Anthony Sirianni, a 21-year-old senior at the University of Florida, said one of his friends received several free samples of AdderRx on campus and gave him a pill. He took the bright orange tablet after waking up exhausted before a road trip.
He said he felt fine as he started driving but developed symtoms over time.
"My heart was beating really fast. I felt hot, and I sweated a lot even though I wasn't outside," Sirianni said. "It was like jitteriness, uneasiness, and I felt worried for no reason. I didn't know what was wrong; I didn't want to interact with people. I just wanted to sit and ride it out."
Sirianni has not been diagnosed with ADHD, which may be why he experienced apparent side effects, according to Dr. Rachel Klein, a professor of child and adolescent psychiatry at New York University.
Klein said when Adderall or amphetamine-containing substances are given therapeutically to those with ADHD, those patients often experience a subtle decrease in energy that can help them perform day-to-day tasks.
"They'll exhibit more appropriate behavior, be less impulsive, less impatient, less hyperactive," Klein said. "It doesn't do this to people who don't have ADHD. You won't feel lethargic if you take it -- if anything you'll feel more stimulated."
That stimulation sensation can lead to the faster heart rate and uneasiness Sirianni experienced, but Klein said long term use of Adderall-like stimulants by those who don't have ADHD could lead to more serious psychological side effects.
She said these effects hinge on how much you take and how often you take prescription-grade amphetamines, and if you have an underlying psychological issue you may not be aware of.
"If you keep taking it at high doses, you can develop psychotic symptoms," Klein said. "These could include being suspicious of everyone, thinking things around you have special significance. You feel like you're in some sort of danger, or delusional like people are against you and want to hurt you."
But Headley with Gentech Pharmaceuticals said his company reformulated the ingredients found in Adderall to try to eliminate most of these side effects.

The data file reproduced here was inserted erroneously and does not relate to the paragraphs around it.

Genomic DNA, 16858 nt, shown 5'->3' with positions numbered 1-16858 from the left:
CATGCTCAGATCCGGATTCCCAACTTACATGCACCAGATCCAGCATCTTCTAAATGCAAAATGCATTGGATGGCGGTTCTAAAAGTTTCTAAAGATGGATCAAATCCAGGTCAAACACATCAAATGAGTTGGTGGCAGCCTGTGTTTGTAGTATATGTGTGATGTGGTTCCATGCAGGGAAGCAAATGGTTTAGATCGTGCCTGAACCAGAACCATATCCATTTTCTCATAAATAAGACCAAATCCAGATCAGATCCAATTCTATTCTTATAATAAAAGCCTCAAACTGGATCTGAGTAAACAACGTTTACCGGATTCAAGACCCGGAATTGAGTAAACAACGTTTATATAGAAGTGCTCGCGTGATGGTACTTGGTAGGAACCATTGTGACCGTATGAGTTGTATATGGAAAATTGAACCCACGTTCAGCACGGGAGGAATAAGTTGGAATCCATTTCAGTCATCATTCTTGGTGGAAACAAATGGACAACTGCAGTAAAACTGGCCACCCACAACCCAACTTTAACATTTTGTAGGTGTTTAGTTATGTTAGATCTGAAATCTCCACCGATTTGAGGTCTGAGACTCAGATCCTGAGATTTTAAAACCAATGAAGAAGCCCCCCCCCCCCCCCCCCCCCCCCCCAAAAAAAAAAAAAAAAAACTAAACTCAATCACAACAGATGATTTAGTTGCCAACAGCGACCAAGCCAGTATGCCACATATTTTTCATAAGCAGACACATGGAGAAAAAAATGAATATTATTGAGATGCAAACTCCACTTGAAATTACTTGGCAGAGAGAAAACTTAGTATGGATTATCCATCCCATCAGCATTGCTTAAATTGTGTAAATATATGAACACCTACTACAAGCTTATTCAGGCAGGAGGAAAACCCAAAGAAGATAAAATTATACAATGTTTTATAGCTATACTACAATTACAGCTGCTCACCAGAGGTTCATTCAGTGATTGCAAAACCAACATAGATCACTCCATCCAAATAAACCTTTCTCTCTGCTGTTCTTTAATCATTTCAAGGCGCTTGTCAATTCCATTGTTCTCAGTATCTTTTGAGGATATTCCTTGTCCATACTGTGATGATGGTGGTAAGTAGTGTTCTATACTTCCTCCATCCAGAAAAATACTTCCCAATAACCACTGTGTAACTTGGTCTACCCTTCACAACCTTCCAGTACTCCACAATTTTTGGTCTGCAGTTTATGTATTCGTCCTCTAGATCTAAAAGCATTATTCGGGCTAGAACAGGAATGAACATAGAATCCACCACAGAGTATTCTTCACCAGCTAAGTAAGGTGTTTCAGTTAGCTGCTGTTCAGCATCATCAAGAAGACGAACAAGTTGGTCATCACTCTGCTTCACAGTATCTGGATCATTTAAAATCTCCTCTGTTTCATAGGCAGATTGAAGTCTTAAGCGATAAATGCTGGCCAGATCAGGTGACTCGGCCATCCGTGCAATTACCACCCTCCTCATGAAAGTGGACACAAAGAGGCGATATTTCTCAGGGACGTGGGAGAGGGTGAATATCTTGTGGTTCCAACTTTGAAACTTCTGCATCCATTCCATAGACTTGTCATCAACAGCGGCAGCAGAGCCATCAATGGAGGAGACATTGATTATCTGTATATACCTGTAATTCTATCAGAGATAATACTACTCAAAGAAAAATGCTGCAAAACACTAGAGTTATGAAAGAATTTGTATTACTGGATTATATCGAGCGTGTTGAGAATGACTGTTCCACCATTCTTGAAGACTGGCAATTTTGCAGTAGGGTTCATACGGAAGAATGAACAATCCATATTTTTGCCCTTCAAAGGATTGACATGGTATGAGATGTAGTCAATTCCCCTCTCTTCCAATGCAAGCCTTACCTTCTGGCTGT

"We're sort of playing off of [Adderall's ingredients] for something that is safer and cleaner without the side effects," Headley said.
The amphetamine-like substance in ADDTabz, called Ampheta CDP, can't be found in medical literature or in Google searches, mainly because Gentech invented the compound. AdderRx uses a compound called Nuphetamine HCM, another ingredient that can't be found in medical resources or internet searches. The only information the company said about the ingredient in AdderRx is that it has "a chemical structure similar to the naturally occurring adrenaline and noradrenaline."
Pills Lack Safety Data
Johns Hopkins' Cole said the descriptions and names of the ingredients signal to him that the compounds are extremely similar to amphetamines, which promote the release of the hormone adrenaline known for its role in the "fight-or-flight" response.
"Amphetamines are dangerous, potentially very toxic stuff," Cole said. "It could cause cardiovascular toxicity and dilate blood vessels, which could lower your blood pressure and cause changes in heart rate that could be dangerous."
But Headley said the compound his company uses lacks these dangerous side effects because it's not identical to the amphetamines used in Adderall.
"It comes very close, but it's not the same chemical, and it's not the same ingredient," Headley said. "It's not like comparing apples and apples -- it's more like oranges and tangerines."
Since ADDTabz launched last year, Headley said he's only heard mild complaints from 1 to 2 percent of people who have tried the product.
Still, Cole advises consumers to steer clear of products labeled as "prescription strength" containing synthetic amphetamines or ambiguous ingredients.
"These should be treated the way prescription drugs are treated and prescribed by a physician if they are given," Cole said. "And I'm not saying they should be given at all."